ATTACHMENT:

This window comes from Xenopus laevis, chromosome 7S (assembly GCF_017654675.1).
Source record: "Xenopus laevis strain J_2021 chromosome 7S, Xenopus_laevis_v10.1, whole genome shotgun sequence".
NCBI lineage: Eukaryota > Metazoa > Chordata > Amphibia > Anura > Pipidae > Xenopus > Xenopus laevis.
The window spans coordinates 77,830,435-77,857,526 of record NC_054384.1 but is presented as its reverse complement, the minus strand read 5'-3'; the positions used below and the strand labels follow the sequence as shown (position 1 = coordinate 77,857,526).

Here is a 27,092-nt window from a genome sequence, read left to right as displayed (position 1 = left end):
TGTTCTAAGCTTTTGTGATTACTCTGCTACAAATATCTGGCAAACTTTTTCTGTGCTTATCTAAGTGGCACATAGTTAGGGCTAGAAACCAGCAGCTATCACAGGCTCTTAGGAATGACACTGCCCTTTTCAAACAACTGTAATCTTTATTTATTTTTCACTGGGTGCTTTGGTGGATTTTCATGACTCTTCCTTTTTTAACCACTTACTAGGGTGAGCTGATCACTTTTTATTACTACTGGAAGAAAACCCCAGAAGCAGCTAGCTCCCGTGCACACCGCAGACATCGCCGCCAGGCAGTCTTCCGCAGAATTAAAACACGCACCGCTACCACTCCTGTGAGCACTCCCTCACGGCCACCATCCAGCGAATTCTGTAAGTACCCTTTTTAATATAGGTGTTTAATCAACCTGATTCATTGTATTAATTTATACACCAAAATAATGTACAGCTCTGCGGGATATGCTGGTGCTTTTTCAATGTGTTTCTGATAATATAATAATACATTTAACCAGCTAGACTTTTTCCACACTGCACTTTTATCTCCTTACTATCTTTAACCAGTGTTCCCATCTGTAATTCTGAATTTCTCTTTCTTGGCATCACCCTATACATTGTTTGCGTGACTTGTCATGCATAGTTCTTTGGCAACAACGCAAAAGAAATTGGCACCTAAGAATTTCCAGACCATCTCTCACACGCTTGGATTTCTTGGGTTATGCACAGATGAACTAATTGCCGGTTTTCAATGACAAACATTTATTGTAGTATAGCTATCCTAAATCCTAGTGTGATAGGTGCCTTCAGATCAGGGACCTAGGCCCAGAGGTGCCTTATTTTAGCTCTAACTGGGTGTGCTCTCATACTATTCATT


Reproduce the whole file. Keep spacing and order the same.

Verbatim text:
This window comes from Xenopus laevis, chromosome 7S (assembly GCF_017654675.1).
Source record: "Xenopus laevis strain J_2021 chromosome 7S, Xenopus_laevis_v10.1, whole genome shotgun sequence".
NCBI lineage: Eukaryota > Metazoa > Chordata > Amphibia > Anura > Pipidae > Xenopus > Xenopus laevis.
The window spans coordinates 77,830,435-77,857,526 of record NC_054384.1 but is presented as its reverse complement, the minus strand read 5'-3'; the positions used below and the strand labels follow the sequence as shown (position 1 = coordinate 77,857,526).

Here is a 27,092-nt window from a genome sequence, read left to right as displayed (position 1 = left end):
TGTTCTAAGCTTTTGTGATTACTCTGCTACAAATATCTGGCAAACTTTTTCTGTGCTTATCTAAGTGGCACATAGTTAGGGCTAGAAACCAGCAGCTATCACAGGCTCTTAGGAATGACACTGCCCTTTTCAAACAACTGTAATCTTTATTTATTTTTCACTGGGTGCTTTGGTGGATTTTCATGACTCTTCCTTTTTTAACCACTTACTAGGGTGAGCTGATCACTTTTTATTACTACTGGAAGAAAACCCCAGAAGCAGCTAGCTCCCGTGCACACCGCAGACATCGCCGCCAGGCAGTCTTCCGCAGAATTAAAACACGCACCGCTACCACTCCTGTGAGCACTCCCTCACGGCCACCATCCAGCGAATTCTGTAAGTACCCTTTTTAATATAGGTGTTTAATCAACCTGATTCATTGTATTAATTTATACACCAAAATAATGTACAGCTCTGCGGGATATGCTGGTGCTTTTTCAATGTGTTTCTGATAATATAATAATACATTTAACCAGCTAGACTTTTTCCACACTGCACTTTTATCTCCTTACTATCTTTAACCAGTGTTCCCATCTGTAATTCTGAATTTCTCTTTCTTGGCATCACCCTATACATTGTTTGCGTGACTTGTCATGCATAGTTCTTTGGCAACAACGCAAAAGAAATTGGCACCTAAGAATTTCCAGACCATCTCTCACACGCTTGGATTTCTTGGGTTATGCACAGATGAACTAATTGCCGGTTTTCAATGACAAACATTTATTGTAGTATAGCTATCCTAAATCCTAGTGTGATAGGTGCCTTCAGATCAGGGACCTAGGCCCAGAGGTGCCTTATTTTAGCTCTAACTGGGTGTGCTCTCATACTATTCATT